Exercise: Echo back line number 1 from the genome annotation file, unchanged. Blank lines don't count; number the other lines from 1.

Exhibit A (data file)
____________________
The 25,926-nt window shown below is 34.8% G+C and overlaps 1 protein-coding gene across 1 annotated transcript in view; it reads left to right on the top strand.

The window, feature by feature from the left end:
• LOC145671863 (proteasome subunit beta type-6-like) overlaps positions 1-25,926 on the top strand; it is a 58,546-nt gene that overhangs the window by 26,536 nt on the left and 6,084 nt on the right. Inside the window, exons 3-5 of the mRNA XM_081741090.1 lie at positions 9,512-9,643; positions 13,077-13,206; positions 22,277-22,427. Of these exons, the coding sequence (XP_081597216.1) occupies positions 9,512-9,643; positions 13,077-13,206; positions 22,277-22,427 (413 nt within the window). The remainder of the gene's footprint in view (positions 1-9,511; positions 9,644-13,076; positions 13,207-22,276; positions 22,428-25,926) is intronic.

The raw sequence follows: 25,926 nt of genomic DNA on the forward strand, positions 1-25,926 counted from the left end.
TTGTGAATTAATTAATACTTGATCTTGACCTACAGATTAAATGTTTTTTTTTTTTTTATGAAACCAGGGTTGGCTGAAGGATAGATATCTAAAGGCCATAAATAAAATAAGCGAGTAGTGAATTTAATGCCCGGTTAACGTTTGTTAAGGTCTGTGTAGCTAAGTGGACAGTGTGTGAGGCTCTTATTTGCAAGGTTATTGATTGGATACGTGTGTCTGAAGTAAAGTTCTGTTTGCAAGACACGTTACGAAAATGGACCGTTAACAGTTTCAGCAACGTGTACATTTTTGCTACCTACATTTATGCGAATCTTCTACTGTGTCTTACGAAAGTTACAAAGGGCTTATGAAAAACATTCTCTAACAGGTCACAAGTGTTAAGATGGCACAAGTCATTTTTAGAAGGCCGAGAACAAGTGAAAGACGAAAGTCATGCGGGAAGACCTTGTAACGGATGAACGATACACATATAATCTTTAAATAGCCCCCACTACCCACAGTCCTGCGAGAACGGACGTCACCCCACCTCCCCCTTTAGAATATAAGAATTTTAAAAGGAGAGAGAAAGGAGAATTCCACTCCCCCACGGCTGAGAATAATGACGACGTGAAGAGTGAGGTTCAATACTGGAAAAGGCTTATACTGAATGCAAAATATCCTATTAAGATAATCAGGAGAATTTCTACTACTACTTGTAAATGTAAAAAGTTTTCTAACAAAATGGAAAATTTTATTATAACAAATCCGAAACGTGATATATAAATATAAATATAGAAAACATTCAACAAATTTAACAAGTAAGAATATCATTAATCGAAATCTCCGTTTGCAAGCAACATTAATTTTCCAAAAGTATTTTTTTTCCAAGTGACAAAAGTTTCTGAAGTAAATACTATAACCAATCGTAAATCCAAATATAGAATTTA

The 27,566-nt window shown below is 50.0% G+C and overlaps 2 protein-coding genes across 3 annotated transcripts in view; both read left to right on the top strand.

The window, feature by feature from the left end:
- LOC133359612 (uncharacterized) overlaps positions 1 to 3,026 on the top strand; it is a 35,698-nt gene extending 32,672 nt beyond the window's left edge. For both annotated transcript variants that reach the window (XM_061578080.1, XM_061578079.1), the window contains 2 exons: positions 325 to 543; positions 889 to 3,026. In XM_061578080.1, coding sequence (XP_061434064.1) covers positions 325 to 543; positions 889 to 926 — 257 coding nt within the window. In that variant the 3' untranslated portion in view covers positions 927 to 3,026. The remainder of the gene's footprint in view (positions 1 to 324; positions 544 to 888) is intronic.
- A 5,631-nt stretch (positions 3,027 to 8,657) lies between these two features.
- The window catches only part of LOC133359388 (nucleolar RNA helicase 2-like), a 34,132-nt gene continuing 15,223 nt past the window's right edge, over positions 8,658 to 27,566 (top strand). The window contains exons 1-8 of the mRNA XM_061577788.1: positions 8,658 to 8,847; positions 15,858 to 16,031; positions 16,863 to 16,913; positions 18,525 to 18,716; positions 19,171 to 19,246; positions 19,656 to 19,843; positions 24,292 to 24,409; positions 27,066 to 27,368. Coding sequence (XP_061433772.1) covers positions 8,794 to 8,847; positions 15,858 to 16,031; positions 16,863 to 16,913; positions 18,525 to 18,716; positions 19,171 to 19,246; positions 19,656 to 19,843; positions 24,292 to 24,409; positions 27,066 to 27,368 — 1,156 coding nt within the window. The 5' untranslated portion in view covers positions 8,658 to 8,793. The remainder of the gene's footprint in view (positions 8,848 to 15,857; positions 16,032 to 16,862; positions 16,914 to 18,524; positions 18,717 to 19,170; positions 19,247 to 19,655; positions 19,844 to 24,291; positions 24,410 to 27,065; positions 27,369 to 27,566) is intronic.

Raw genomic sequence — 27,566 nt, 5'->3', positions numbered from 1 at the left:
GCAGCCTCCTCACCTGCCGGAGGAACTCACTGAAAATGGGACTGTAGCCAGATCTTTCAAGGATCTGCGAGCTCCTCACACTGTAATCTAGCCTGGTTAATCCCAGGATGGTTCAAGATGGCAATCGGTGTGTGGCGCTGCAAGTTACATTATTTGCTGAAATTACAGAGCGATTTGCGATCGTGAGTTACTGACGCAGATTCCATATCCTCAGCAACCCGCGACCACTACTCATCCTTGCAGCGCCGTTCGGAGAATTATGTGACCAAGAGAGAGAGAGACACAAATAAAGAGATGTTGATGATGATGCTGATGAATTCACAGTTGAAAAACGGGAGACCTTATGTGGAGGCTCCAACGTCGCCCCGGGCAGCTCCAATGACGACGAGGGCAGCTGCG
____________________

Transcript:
The 25,926-nt window shown below is 34.8% G+C and overlaps 1 protein-coding gene across 1 annotated transcript in view; it reads left to right on the top strand.